M2M & The IoT: What’s the Difference?

Bright light bulb

There is no commonly accepted, precise, unambiguous definition of the IoT, which is unfortunate: it comes, in my opinion, from the complexity and breadth of the concept as well as the difficulty of combining B2B and B2C since they are related but separate developments.  This is one reason why the term becoming entangled with that of M2M: they tend to be used interchangeably and all too often vendors are rebranding M2M solutions as IoT.

Let’s keep things simple but not too simple. Most M2M applications monitor a single parameter coming from one device that transfers the data directly to a single application. IoT allows multiple device types, monitoring a variety of assets, to interact with each other and with a diverse range of applications and stakeholders.  The IoT should therefore be seen as an evolutionary, complementary development.  In a nutshell it does more, much more: IoT is a super-set of M2M.

OK. What about that concise, unambiguous definition? Let’s work back from that short statement about what IoT allows and see what has to be in place.

A key requirement is the need to decouple data generation from data usage.  In M2M solutions they are physically linked.  This is realized in a virtual architecture that employs the decoupled ICT architecture of enterprise environments and it is needed in order to allow data to be shared between apps, enable interaction, interoperability and resource sharing. These are mandatory parameters and unless they are enabled in an IoT solution it cannot deliver the vision.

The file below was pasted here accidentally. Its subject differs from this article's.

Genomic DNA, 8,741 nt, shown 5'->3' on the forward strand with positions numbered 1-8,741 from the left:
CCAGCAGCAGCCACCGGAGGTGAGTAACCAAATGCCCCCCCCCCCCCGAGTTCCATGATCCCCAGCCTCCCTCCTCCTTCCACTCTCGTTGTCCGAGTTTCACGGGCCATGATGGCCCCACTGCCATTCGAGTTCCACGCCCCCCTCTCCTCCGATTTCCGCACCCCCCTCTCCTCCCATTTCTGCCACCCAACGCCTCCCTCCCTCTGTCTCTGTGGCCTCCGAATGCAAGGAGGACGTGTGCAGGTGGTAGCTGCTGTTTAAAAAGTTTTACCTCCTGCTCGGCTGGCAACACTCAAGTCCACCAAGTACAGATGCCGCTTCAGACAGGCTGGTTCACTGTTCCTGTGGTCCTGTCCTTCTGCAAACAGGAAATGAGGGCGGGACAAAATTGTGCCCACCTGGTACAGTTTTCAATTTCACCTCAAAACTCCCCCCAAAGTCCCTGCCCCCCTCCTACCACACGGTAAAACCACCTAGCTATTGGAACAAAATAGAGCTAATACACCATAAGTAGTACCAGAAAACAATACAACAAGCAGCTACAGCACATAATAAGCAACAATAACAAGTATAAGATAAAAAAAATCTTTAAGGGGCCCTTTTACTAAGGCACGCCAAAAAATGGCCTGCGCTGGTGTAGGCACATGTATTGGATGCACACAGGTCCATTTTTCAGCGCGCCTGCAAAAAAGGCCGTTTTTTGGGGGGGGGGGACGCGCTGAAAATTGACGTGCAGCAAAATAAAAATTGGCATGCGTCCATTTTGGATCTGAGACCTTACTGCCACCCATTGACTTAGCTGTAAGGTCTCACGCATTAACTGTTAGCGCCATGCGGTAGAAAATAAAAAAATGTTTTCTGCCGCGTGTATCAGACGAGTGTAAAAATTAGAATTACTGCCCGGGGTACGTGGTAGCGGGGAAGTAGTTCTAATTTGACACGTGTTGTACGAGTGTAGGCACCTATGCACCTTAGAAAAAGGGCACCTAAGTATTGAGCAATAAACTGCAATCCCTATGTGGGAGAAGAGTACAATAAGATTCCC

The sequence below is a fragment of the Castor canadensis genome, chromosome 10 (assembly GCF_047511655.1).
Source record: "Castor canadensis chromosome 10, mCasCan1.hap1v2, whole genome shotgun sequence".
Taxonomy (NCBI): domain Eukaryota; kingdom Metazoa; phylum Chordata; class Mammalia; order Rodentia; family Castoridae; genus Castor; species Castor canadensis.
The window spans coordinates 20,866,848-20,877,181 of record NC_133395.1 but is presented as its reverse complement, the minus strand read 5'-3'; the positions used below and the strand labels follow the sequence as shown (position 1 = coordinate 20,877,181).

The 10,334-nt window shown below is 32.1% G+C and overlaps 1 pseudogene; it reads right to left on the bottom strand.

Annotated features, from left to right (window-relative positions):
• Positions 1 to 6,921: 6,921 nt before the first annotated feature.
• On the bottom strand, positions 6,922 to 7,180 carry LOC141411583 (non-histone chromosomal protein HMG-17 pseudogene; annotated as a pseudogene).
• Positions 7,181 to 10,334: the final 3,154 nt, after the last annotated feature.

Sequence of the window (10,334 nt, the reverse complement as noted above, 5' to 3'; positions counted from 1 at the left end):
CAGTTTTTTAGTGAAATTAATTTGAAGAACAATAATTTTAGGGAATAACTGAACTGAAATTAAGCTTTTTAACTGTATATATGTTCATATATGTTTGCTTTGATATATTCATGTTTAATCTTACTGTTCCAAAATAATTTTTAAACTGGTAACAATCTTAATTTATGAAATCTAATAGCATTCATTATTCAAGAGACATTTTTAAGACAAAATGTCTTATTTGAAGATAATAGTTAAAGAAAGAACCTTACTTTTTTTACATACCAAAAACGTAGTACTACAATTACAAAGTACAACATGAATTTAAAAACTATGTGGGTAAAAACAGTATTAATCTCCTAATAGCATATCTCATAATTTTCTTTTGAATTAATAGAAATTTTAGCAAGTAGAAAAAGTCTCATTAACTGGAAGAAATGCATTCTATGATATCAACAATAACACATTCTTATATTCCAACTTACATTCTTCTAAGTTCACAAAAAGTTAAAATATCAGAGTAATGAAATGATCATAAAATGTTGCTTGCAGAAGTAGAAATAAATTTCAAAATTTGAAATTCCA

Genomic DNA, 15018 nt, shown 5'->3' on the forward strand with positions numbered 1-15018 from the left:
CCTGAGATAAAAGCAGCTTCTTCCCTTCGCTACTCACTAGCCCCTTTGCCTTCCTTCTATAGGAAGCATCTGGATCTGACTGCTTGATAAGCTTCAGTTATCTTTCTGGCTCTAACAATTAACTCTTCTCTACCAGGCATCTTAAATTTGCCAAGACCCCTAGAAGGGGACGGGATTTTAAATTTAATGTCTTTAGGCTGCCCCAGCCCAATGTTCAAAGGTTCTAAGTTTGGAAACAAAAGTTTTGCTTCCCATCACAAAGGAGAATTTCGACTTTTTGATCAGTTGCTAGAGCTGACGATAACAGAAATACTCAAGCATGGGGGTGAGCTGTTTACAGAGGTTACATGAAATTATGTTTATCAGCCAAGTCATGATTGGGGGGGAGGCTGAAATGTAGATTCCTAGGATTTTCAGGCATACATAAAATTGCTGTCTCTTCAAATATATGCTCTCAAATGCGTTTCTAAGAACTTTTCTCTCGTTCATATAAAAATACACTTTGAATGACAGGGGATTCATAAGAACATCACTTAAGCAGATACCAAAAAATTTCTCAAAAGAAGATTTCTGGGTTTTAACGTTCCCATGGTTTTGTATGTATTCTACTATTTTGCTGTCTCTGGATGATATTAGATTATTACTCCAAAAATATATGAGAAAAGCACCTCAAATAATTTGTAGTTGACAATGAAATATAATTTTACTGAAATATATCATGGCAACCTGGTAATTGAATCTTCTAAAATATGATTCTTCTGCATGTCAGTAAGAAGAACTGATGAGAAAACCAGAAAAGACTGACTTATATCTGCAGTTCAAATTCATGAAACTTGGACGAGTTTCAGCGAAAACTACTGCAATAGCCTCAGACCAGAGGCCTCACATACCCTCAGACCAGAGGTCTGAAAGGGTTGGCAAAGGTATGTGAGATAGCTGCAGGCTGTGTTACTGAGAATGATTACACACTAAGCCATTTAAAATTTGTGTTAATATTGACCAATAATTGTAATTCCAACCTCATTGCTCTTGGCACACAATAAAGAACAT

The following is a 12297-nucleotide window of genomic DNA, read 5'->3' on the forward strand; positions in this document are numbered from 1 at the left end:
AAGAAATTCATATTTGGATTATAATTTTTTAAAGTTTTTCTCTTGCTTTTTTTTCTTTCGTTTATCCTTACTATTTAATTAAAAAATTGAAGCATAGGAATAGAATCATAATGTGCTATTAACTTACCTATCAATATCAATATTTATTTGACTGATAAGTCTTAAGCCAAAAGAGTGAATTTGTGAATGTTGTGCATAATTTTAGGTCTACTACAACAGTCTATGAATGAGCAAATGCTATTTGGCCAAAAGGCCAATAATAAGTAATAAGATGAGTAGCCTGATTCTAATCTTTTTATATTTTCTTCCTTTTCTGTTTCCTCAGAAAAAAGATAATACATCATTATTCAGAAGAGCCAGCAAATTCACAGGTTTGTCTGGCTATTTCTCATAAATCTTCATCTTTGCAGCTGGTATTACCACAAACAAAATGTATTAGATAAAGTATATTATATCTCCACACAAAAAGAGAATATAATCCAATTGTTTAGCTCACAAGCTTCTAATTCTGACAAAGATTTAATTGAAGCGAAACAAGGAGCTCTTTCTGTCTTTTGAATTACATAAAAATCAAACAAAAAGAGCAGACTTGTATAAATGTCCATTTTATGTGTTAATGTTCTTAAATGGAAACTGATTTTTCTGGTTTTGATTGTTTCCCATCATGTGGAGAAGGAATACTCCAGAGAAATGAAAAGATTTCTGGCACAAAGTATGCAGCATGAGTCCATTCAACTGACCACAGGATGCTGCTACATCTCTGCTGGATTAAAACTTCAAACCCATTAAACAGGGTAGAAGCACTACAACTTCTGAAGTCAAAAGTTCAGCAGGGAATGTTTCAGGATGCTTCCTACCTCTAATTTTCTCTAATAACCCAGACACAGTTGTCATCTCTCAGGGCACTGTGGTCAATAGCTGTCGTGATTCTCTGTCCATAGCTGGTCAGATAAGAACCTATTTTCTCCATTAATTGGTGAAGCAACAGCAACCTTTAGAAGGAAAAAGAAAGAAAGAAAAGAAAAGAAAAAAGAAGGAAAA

So, are data generation and data usage decoupled? Then it’s IoT.  If they are physically linked then its M2M. No more confusion, no pitfalls if you apply this acid test.

Decoupling allows IoT solutions to accommodate diverse, distributed unattended devices that are geographically dispersed and connect the different data types coming from various intelligent assets in the field to enterprise systems and manage everything through the solution’s life cycle.  Moreover — this is another unambiguous differentiator — the architecture of IoT solutions is intrinsically flexible: assets can be amended and new assets can be incorporated at any time. There is no need to make changes to the infrastructure.  Solutions are therefore future proofed: able to adapt to changing economic and business requirements.

Do you agree with my definition? You don’t?  Either way I’d love to get your take on this subject.

Bob Emmerson
Bob Emmerson

The author of this blog is the independent M2M writer and analyst, Bob Emmerson.
He can be contacted at: bob.emmerson@melisgs.nl

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